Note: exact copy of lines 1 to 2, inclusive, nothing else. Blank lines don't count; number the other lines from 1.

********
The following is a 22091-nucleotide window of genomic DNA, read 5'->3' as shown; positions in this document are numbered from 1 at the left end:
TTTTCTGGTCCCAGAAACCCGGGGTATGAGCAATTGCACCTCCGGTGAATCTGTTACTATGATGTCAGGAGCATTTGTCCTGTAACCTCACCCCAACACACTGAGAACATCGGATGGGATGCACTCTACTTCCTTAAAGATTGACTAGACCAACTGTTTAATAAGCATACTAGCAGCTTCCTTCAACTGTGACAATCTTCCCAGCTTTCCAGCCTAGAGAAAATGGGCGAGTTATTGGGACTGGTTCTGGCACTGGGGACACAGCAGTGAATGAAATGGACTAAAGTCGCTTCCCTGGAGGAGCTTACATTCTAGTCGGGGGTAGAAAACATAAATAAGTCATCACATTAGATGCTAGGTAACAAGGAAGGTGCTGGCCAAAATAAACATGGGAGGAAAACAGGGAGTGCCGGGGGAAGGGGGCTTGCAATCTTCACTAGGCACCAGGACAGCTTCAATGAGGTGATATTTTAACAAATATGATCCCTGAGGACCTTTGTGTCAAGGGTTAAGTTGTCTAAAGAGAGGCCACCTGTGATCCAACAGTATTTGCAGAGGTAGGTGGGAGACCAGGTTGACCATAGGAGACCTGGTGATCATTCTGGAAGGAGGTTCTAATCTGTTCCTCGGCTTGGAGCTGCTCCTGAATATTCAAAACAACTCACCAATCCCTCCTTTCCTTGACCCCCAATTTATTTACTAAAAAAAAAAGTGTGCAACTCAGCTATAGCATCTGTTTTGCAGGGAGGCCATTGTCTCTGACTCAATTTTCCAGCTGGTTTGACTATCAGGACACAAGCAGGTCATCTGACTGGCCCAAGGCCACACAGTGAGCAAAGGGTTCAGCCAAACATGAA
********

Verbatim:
The following is a 22091-nucleotide window of genomic DNA, read 5'->3' as shown; positions in this document are numbered from 1 at the left end:
TTTTCTGGTCCCAGAAACCCGGGGTATGAGCAATTGCACCTCCGGTGAATCTGTTACTATGATGTCAGGAGCATTTGTCCTGTAACCTCACCCCAACACACTGAGAACATCGGATGGGATGCACTCTACTTCCTTAAAGATTGACTAGACCAACTGTTTAATAAGCATACTAGCAGCTTCCTTCAACTGTGACAATCTTCCCAGCTTTCCAGCCTAGAGAAAATGGGCGAGTTATTGGGACTGGTTCTGGCACTGGGGACACAGCAGTGAATGAAATGGACTAAAGTCGCTTCCCTGGAGGAGCTTACATTCTAGTCGGGGGTAGAAAACATAAATAAGTCATCACATTAGATGCTAGGTAACAAGGAAGGTGCTGGCCAAAATAAACATGGGAGGAAAACAGGGAGTGCCGGGGGAAGGGGGCTTGCAATCTTCACTAGGCACCAGGACAGCTTCAATGAGGTGATATTTTAACAAATATGATCCCTGAGGACCTTTGTGTCAAGGGTTAAGTTGTCTAAAGAGAGGCCACCTGTGATCCAACAGTATTTGCAGAGGTAGGTGGGAGACCAGGTTGACCATAGGAGACCTGGTGATCATTCTGGAAGGAGGTTCTAATCTGTTCCTCGGCTTGGAGCTGCTCCTGAATATTCAAAACAACTCACCAATCCCTCCTTTCCTTGACCCCCAATTTATTTACTAAAAAAAAAAGTGTGCAACTCAGCTATAGCATCTGTTTTGCAGGGAGGCCATTGTCTCTGACTCAATTTTCCAGCTGGTTTGACTATCAGGACACAAGCAGGTCATCTGACTGGCCCAAGGCCACACAGTGAGCAAAGGGTTCAGCCAAACATGAA